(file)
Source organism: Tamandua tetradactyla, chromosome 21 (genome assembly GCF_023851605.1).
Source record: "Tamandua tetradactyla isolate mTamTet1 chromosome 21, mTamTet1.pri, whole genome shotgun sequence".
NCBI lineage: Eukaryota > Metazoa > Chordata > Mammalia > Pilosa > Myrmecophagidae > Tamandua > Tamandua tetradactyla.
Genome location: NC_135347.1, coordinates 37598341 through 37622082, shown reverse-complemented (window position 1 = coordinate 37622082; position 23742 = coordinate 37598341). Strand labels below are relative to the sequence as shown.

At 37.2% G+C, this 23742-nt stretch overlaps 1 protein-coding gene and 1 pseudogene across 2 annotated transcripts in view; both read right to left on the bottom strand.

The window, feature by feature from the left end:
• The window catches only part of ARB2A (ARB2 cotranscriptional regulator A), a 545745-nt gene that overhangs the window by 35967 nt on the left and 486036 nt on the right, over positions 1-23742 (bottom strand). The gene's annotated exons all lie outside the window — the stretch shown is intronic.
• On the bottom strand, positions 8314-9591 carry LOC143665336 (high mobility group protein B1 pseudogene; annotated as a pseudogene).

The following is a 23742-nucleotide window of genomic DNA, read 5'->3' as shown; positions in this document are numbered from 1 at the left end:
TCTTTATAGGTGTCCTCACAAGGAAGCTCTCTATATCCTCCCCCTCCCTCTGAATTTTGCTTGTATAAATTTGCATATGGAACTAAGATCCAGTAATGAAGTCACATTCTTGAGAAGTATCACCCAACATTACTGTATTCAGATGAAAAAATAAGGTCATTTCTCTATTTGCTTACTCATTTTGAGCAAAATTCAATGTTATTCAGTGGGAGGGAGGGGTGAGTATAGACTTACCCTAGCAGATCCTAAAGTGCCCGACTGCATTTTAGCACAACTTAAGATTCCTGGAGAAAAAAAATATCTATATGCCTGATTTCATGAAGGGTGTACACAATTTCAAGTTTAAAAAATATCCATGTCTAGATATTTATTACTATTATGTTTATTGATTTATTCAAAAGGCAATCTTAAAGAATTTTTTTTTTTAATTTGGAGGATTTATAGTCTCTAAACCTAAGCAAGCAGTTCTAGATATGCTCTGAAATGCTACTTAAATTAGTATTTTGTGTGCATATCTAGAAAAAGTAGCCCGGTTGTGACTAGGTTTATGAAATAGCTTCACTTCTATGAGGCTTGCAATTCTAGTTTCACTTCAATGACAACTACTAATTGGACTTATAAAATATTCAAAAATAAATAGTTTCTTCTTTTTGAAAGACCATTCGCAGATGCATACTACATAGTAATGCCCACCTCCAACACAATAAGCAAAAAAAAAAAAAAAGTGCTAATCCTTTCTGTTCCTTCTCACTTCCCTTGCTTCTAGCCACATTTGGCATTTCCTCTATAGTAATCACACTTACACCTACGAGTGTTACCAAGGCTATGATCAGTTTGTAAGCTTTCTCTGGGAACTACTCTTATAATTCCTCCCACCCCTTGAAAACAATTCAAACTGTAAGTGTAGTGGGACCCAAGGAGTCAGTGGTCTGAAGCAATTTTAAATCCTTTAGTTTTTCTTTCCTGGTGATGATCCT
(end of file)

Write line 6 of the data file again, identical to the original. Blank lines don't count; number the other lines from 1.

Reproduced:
The window, feature by feature from the left end: